Billions of searches run on the surface web daily. Tantamount with Google, is the web component that undergoes search engine indexing. If you try typing your name on the search box, you'll likely come across results in their hundreds of thousands, with only a few of them being familiar to you.
But as vast as it may appear, the surface web is just the tip of the iceberg, constituting just 4 percent of the complete World Wide Web. Beneath this surface lies a more significant chunk of the web that's not indexed by search engines. This section comprises the deep and dark web, which require equal attention in terms of monitoring and assessments.
You've definitely encountered the deep web and dark web concepts, but you don't really understand what each means, except the fact that they both sound ominous. Well, the terms are mostly used interchangeably, but they are two different things.
What Is the Deep Web?
The deep web refers to content that doesn't display on search engine results because they're password protected or come in massive volumes. This section is right below the surface web and constitutes about 90% of the entire web.
Web developers, websites, and organizations instruct search engines not to categorize or search this data. But you can access much of it if you directly type the web address. The most common applications of the deep web include:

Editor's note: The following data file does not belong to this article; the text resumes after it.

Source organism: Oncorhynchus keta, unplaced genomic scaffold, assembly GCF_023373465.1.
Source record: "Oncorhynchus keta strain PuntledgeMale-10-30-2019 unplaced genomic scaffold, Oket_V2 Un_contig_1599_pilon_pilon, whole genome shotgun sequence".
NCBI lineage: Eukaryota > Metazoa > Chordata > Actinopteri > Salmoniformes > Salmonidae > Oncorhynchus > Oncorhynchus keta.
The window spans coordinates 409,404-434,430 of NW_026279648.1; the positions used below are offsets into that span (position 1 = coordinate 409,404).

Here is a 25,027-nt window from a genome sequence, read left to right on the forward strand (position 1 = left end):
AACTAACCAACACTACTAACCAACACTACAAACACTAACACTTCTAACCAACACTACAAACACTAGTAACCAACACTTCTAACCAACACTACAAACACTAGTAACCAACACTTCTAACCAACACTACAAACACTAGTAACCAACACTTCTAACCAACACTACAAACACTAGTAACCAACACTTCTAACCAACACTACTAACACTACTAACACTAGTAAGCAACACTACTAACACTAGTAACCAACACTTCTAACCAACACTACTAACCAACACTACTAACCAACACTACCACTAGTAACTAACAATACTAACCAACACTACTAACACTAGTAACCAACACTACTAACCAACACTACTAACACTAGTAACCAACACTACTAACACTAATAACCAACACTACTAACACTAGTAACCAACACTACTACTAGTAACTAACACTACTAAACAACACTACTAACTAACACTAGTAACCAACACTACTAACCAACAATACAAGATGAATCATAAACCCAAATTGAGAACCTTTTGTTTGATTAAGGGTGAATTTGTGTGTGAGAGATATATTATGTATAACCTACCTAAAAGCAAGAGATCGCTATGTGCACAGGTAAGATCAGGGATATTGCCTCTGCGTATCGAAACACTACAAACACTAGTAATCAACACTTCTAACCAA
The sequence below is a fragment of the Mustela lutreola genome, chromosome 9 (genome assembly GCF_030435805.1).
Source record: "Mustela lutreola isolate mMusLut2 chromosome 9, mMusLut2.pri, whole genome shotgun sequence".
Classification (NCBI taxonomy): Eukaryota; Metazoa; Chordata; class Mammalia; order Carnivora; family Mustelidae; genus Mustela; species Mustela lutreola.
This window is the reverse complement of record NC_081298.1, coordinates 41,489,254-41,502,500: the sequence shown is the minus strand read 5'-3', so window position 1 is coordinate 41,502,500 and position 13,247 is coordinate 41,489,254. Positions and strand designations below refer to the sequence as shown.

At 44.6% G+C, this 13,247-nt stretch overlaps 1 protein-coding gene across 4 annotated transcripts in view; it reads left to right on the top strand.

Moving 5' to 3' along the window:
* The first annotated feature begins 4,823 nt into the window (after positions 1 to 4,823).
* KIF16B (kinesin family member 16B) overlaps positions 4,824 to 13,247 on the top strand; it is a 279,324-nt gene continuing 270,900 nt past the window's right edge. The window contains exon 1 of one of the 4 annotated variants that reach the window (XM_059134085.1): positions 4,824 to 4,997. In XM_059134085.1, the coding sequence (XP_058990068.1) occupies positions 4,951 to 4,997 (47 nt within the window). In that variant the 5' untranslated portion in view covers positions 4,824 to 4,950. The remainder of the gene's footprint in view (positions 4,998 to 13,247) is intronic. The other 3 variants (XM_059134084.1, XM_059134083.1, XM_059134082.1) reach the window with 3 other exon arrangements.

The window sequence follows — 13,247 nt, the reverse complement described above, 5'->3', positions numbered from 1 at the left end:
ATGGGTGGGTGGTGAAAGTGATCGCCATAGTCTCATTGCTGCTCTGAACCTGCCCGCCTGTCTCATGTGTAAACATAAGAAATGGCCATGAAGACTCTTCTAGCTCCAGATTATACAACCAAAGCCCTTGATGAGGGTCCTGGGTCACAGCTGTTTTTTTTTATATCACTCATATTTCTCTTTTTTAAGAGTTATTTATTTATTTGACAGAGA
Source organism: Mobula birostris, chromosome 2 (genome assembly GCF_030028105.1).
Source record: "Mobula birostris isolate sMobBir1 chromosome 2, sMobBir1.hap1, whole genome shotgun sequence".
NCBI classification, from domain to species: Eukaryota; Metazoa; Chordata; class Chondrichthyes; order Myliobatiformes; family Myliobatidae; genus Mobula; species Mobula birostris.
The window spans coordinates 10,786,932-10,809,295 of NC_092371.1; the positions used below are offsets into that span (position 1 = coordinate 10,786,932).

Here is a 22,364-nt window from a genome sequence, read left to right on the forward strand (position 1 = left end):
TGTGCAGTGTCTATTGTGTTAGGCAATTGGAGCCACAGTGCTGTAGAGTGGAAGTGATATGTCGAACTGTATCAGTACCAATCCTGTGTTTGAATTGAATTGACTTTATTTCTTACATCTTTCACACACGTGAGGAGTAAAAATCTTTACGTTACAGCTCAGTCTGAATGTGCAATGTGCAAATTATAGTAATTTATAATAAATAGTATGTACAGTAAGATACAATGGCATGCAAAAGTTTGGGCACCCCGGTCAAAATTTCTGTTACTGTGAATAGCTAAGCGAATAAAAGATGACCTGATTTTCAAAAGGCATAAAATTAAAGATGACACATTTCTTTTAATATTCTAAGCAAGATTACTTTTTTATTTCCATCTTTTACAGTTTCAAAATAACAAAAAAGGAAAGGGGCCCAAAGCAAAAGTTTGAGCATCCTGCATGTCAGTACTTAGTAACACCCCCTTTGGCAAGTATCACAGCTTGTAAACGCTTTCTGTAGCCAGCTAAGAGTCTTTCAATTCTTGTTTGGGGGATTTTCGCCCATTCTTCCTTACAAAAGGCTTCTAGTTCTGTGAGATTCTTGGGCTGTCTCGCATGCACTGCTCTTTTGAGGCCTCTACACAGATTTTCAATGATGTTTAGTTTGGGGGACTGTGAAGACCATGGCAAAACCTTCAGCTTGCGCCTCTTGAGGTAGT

What Is the Dark Web?
The dark web refers to intentionally hidden web content only accessible via specific browsers. This is what comes to mind when discussing the hidden or unknown part of the web where lots of illicit activities occur. Websites here use the public internet, but you must have the right tools.
The main uses of the dark web include:
These terms are regularly used interchangeably due to the numerous similarities that they portray. The deep web encompasses non-indexed pages, but the dark web comprises non-indexed ones that facilitate illegal niches.
Pages in the deep web are non-indexed because search engines deem them irrelevant or fail to see them. On the other hand, websites on the dark web are intentionally invisible to cover up many nefarious activities.
The deep web allows both bad and good activities. It's ethically neutral. In contrast, its dark counterpart brings together society and the moral-lacking economy. Considering how the two concepts relate, it would be wise to conclude that the deep web isn't entirely the dark web, but the dark web is part of the deep web.
The dark web is within the deep web, which generally encompasses web content that's usually impossible to search using standard search engines. So even if you don't get something on Google, it's probably still in the unimaginably expansive World Wide Web.
The same standards apply to your overall cyber threat environment. You may not know it, but some of your data could be out there somewhere. As such, you need a robust cybersecurity solution with threat intelligence and dark web monitoring capabilities. This is where an experienced IT managed service provider like Orbit Solutions comes in.
Orbis Solutions, Inc., in Las Vegas, Henderson, Summerlin and throughout Nevada, has developed creative, strategic and cost-effective technical solutions for a wide variety of clients. Offering a diverse range of products and services, Orbis provides IT solutions to promote your company’s productivity and profitability, and help you sort through the latest-hyped technology, so you can select the best hardware, software or service for your business needs.